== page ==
On Wednesday, we launched an interactive database of more than 6,900 homes whose owners say they have tainted drywall. It’s a fairly complex application with lots of features. Here’s a guide to how you can use the application to dive into the data.
1. Find information about an individual address
If you click on an address on the map, you can see the data we collected for that particular address. In most cases that data includes the homebuilder, contractor, importer, distributor and/or the manufacturer responsible for the drywall used in the home. It also includes the raw address listing as we found it in both the lawsuit and county data. Check out 1660 Rennaisance Commons in Palm Beach County, Florida »
2. View an address on street view
By dragging the streetview pegman () to a particular address street you should see a panorama of the home that is listed as having tainted drywall.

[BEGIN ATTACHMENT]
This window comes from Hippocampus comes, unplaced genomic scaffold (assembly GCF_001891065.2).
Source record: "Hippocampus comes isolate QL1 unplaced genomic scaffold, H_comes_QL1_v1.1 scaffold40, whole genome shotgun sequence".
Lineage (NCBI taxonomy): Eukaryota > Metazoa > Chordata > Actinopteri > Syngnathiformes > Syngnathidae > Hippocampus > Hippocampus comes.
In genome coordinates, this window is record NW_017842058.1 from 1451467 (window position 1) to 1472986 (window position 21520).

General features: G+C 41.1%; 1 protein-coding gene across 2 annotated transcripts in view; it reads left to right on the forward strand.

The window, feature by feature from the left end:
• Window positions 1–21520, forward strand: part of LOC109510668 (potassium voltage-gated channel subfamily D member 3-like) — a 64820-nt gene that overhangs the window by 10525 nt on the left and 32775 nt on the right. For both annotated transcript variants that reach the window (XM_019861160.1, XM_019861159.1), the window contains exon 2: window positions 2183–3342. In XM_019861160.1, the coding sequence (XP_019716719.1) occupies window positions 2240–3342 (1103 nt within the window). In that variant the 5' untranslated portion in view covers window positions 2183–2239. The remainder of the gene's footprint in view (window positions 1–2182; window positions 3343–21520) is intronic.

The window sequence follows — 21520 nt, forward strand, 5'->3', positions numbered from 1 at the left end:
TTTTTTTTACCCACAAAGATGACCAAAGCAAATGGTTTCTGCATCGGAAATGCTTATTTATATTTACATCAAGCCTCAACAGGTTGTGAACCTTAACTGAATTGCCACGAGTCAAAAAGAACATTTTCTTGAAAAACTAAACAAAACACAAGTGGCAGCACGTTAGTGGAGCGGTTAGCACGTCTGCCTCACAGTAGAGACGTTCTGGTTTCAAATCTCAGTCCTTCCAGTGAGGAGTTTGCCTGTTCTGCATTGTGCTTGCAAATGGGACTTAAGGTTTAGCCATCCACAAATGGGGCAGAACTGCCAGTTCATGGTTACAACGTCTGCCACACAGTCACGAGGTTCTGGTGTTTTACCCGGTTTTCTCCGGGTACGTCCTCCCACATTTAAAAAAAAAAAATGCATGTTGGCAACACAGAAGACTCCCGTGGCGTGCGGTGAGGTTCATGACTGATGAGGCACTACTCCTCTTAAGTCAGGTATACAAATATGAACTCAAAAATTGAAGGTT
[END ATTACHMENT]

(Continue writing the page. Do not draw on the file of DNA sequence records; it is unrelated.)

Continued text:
3. List CPSC reports in a particular month
Each bar in the timeline is clickable and will replace the table below the timeline with the CPSC narrative reports for that particular month. These reports range form boilerplate—“Chinese drywall used in the home”—to detailed accounts. For example:
“A 30 year old male experiencing chronic headache, itchy, watery eyes and insomnia from chinese drywall in the home. Concerned about daughter not yet 1. Had to replace evaporator and condenser coils of a/c, 3 microwave ovens and copper in fixtures blackened.”
4. Find Tainted Drywall installations near your home
If you enter your address in the search box on the homepage you’ll be taken to the associated county page, with a marker showing your address.
Correction: The "Tainted Drywall" news application originally included lists of contractors, manufacturers, distributors, importers and builders involved in lawsuits over tainted drywall. A software bug caused those lists to overstate the number of addresses associated with each company. The erroneous lists, and references to them, have been removed.
Florida Lawmakers to Review Law Targeting Injured Undocumented Workers
By Howard Berkes, NPR, and Michael Grabell, ProPublica, Aug. 24, 2017, 8 a.m.
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